The Friday afternoon performance maintained a balance between light-hearted entertaining songs beginning with a joyful, carefree rendition of How can I keep from singing and more serious pieces addressing issues faced by the GLBT community.
Much of the music was set around the theme of journey, a personal journey in coming out, said artistic director Jane Ramseyer Miller.
This theme was apparent in the song The Road Not Taken, set to Robert Frosts famous poem of the same name. For One Voice, the final line of this song and that has made all the difference takes on special meaning when taken in the context of choosing to be open about sexuality.
Being part of One Voice has greatly influenced many of its members.
Singing with this ensemble has really helped me grow as a person, and really helped me with my coming out process, said Joy MacArthur, a soloist with the group.
MacArthur, now 26, joined the group when she was a 19-year-old living in Edina, Minn. In addition to singing with One Voice, she is starting a youth performance ensemble in the Twin Cities, to continue her efforts educating the greater community about GLBT issues.
Fridays performance also included some humorous pieces. Give me Chocolate or Give me Death roused a chorus of laughter from the audience, while I Do brought attention to marriage rights in a light-hearted manner. The chorus final piece, We Rise Again, provided a contrast with its emotionally touching themes of family and community relationships.
One Voice is now in its 17th year as a performing ensemble. It performs in the Twin Cities and tours northern Minnesota and South Dakota.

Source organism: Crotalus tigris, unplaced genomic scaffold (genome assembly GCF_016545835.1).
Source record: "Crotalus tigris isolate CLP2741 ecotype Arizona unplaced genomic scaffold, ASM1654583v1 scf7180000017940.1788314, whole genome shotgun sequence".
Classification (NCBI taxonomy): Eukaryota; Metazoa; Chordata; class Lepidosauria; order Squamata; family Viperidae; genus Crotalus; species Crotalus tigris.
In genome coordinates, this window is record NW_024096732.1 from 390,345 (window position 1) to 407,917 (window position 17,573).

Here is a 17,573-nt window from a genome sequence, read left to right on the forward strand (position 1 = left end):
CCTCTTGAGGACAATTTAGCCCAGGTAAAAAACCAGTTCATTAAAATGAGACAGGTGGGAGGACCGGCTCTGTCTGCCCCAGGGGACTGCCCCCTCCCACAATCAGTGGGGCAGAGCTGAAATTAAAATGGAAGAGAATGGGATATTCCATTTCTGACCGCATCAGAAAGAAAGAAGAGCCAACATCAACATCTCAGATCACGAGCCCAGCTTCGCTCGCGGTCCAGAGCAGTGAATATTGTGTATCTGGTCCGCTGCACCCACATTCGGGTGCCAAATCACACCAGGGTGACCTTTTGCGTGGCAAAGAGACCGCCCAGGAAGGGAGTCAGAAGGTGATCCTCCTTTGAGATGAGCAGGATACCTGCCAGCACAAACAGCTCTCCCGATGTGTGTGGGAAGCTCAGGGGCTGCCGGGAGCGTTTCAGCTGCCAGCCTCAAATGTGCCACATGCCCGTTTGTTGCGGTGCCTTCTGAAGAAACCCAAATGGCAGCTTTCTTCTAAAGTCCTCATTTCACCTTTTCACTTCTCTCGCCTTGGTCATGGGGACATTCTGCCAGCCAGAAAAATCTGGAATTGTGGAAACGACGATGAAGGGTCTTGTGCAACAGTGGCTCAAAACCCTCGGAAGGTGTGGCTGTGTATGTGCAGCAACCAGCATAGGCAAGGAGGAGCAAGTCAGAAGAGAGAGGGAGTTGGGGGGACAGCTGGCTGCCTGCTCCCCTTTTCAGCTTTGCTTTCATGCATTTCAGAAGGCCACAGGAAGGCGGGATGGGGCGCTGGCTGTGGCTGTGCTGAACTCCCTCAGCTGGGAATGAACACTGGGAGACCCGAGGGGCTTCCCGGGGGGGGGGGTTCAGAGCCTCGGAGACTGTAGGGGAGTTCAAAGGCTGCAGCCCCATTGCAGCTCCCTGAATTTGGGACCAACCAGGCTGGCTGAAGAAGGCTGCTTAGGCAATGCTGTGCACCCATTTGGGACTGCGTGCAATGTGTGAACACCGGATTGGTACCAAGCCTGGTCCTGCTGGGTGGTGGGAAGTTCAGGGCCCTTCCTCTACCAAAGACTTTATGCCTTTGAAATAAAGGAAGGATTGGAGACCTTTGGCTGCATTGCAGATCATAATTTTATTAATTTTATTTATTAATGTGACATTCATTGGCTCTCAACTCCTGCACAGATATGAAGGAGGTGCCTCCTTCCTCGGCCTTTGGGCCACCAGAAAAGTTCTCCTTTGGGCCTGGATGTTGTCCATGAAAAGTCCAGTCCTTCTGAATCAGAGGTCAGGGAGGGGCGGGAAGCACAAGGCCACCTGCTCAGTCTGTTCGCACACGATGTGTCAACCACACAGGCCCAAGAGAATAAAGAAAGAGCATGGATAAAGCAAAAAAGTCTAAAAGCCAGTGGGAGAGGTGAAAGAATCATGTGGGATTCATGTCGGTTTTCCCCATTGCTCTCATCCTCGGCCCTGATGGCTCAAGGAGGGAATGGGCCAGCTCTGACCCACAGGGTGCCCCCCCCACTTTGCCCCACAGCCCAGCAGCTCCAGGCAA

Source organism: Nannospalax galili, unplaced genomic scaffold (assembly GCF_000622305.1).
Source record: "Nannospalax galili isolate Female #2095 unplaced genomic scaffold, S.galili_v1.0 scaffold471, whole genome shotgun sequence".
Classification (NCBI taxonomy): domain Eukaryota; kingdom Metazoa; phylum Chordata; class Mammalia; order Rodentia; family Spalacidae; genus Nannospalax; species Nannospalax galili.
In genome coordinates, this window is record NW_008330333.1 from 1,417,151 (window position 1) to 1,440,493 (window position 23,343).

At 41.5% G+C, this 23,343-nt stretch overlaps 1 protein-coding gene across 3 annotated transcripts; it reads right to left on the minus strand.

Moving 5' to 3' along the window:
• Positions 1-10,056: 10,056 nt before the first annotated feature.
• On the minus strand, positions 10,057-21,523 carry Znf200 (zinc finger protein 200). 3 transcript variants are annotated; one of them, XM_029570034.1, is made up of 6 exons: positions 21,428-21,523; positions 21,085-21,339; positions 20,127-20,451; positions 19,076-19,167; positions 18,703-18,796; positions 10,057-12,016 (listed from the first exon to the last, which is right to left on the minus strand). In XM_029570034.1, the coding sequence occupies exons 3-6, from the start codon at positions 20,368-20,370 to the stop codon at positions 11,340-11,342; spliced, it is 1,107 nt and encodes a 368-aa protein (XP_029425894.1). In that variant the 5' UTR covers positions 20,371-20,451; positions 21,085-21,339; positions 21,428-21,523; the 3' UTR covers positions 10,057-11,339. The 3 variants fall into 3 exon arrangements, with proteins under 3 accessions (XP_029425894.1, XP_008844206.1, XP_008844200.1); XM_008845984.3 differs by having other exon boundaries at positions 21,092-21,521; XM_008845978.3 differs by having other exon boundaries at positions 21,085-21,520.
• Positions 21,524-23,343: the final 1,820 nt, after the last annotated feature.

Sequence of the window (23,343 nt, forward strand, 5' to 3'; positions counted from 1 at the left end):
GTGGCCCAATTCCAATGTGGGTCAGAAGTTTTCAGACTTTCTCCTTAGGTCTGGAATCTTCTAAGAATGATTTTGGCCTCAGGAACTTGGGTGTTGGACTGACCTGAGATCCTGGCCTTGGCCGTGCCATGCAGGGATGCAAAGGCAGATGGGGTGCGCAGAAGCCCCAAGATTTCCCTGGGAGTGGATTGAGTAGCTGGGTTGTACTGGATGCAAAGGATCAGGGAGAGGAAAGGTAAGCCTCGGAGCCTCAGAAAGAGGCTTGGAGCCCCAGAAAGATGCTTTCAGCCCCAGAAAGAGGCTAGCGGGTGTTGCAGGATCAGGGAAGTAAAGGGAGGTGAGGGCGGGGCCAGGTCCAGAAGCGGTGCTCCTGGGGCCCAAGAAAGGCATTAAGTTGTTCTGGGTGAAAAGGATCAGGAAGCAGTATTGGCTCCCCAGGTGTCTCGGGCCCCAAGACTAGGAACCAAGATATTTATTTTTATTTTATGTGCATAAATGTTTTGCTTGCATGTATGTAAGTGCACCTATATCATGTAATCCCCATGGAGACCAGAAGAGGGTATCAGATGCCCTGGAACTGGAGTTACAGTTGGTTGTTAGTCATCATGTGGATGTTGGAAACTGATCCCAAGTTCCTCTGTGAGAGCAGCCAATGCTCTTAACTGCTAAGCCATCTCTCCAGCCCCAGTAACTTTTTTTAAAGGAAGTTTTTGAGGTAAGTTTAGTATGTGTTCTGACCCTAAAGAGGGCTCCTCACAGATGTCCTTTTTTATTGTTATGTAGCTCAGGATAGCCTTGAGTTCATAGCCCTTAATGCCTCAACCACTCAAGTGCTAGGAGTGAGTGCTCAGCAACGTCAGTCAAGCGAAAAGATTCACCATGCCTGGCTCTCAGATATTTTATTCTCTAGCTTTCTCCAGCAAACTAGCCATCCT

Their performances, or perhaps the content of their message, have been received with mixed reactions. Some parents have held children home from school and written letters of protest.
However, most people are receptive to the groups message of tolerance, diversity, community and acceptance, vocalist Sam Bullington said.
Im your new best fan is the response Bullington once received from a young boy after a concert at an elementary school.
The choir, after a morning session with St. Olaf Choir Conductor Anton Armstrong, was well received by students, faculty and the community. One Voice shares a bond with the music department at St. Olaf through its several St. Olaf alumni members.
Its exciting to come back and see people I know, to be able to share what we do with them, Caro Smith 04 said. Smith was a coordinator of GLOW! and continues to work with the GLBT community through the chorus.
In addition to the musical comraderie of the chorus, the group forms a community of caring adults.
More than anything else, its a community of GLBT people, adults with children, families, Liz McClear 98 said. We get together, and its no longer talking just about coming out and all that. Its about our lives, our families, white picket fence talk.
The choir performs not only to share music, but also to expand its network of caring individuals, forming a community of role models.
We work relentlessly to enlighten peoples minds through our music, MacArthur said. We are visible and proud adults for those who see us, a voice of tolerance and acceptance for our community.